Residents who live near large blue-green algae blooms are at a higher risk to develop fatal nonalcoholic liver diseases than those who don't, according to a study from Ohio State University.
Cyanobacteria blooms, such as the one last summer in Martin, Lee, Palm Beach and St. Lucie counties that prompted a state of emergency, contain the toxins microcystin, nodularin and anatoxin, which might cause deadly liver diseases, according to the findings. The scientists found 65 "clusters" across the country where a significant tie between cyanobacteria blooms and fatal liver diseases could be determined, the study also said.
The study did not, however, declare a direct tie between the blooms and fatal liver disease; co-author Jiyoung Lee told the Treasure Coast Palm there'd need to be another study to declare a direct tie between the two.
For those who live close to these blooms, there are a number of ways the toxins can enter the body. Dr. Edie Widder with the Ocean Research and Conversation Association told WPTV.com touching the algae is dangerous, but so is inhalation of the toxins. There's also a chance the cyanobacteria blooms could make it into irrigation water, which could pollute the food and water supply, Widder also said.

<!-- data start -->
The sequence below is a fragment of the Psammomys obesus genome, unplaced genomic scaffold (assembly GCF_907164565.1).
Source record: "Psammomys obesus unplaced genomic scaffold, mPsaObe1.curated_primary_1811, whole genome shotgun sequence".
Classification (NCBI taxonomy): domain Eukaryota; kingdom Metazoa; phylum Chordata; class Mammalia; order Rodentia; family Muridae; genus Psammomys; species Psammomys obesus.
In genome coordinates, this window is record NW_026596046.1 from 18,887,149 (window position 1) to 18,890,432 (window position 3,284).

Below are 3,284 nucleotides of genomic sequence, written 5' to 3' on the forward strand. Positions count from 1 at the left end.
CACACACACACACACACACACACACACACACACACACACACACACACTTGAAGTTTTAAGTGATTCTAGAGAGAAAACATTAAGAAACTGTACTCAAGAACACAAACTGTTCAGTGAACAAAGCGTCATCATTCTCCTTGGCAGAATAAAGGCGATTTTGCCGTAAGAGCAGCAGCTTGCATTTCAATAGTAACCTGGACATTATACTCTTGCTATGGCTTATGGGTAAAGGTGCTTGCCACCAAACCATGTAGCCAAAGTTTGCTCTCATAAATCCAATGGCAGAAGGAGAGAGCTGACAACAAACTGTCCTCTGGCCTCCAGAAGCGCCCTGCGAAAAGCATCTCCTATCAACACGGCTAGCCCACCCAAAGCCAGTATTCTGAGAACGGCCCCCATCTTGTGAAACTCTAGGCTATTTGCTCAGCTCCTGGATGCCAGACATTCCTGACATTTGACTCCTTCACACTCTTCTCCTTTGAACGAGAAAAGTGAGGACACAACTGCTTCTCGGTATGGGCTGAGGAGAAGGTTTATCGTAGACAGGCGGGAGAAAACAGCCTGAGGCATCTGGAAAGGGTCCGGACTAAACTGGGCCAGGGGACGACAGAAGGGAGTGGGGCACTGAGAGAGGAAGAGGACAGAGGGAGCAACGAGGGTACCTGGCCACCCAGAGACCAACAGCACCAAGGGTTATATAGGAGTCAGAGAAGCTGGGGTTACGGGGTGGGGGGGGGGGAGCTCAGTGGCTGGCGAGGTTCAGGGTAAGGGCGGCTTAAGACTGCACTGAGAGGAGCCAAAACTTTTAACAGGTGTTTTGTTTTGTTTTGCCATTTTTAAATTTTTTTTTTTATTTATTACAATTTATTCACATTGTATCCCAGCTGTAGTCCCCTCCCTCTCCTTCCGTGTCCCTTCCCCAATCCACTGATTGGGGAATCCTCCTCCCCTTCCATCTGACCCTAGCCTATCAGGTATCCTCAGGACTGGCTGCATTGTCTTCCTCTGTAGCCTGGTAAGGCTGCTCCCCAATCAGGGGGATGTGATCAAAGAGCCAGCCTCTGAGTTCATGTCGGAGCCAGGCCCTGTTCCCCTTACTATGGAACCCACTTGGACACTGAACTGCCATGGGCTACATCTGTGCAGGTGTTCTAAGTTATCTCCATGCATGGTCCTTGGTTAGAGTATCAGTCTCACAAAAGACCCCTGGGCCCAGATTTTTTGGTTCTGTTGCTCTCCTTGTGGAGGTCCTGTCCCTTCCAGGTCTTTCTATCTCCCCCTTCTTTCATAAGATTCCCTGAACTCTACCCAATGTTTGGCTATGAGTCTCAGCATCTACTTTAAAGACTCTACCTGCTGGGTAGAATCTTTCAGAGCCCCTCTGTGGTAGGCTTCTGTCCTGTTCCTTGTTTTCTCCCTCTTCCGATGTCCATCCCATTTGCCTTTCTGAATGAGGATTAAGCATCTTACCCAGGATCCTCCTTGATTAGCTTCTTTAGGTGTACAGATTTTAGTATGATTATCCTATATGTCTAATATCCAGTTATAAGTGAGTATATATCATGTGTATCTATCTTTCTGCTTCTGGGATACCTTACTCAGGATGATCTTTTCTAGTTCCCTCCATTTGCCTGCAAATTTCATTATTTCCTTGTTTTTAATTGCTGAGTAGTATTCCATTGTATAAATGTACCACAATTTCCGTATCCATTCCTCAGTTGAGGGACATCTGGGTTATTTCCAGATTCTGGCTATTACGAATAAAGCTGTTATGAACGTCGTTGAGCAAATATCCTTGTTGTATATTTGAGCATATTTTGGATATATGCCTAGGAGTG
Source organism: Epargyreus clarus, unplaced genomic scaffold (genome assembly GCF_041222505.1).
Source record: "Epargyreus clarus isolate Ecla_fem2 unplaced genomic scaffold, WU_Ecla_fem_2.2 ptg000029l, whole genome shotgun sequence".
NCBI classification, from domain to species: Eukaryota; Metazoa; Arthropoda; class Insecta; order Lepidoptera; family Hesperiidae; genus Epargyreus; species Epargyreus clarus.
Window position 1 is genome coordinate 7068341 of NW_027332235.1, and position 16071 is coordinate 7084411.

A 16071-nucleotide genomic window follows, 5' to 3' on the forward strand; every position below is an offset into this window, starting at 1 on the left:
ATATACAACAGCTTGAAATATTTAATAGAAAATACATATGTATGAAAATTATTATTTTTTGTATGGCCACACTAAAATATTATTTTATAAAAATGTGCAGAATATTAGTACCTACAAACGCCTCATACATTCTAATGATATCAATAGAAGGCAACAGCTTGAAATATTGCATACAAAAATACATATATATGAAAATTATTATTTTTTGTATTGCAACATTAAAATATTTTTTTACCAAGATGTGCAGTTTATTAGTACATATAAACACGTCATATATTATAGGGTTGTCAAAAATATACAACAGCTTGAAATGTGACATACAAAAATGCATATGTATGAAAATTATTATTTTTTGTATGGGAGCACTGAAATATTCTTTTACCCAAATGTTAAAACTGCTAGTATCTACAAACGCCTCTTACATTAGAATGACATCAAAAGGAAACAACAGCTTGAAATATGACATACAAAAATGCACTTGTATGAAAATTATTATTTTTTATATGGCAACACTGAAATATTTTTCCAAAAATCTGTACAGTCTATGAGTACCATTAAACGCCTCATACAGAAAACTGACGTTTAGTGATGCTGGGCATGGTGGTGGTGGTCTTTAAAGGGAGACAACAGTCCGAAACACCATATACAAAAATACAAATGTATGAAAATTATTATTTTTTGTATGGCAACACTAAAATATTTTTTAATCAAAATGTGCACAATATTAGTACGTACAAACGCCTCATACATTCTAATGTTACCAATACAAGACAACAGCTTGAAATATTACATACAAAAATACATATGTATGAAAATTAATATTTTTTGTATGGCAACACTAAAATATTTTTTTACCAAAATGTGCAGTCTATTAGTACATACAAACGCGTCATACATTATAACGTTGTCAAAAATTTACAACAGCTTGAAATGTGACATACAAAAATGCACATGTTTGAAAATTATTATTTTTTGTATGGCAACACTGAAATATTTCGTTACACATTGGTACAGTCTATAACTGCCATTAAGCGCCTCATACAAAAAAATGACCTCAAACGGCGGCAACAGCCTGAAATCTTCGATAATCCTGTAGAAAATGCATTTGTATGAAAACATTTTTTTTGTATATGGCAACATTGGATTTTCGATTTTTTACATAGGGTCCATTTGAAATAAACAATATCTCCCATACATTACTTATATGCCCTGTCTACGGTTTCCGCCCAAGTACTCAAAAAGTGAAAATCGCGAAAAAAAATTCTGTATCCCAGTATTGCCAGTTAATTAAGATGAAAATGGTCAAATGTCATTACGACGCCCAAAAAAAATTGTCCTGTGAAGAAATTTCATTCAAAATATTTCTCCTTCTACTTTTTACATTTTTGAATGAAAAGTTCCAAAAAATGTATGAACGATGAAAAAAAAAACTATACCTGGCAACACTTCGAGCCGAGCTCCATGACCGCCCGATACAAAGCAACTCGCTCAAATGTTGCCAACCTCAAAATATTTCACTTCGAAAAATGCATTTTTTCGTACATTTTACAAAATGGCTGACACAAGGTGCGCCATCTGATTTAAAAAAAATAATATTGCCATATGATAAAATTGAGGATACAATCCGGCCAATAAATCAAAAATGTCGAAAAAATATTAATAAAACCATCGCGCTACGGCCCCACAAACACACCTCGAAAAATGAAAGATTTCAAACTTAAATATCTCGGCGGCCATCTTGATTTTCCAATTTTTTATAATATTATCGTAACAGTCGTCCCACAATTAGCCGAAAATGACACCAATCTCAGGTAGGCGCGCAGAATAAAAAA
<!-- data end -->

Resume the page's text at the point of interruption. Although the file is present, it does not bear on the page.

Some residents, like Betty Swyryn, who has lived near the water for decades, told WPTV they've stopped going near the water.
"I couldn’t even let them play in the sand because I was afraid of the toxins," she said, referring to her grandchildren.
While the problem is far from Florida's alone – other large clusters can be seen along the East and Gulf coasts in the map above – those who live near the cluster in the Sunshine State are eager to learn if there's a definitive tie between the algae blooms and liver disease.
"It's shocking that there's only one of these clusters in Florida — and it's us," Widder told the Treasure Coast Palm. "Remember how seeing that a lot of people who smoked developed cancer led to the discovery that smoking causes cancer? We don't want to end up 20 years from now with lots of folks with liver disease on the Treasure Coast because we ignored the warning signs."
Source: The Weather Channel, Full Story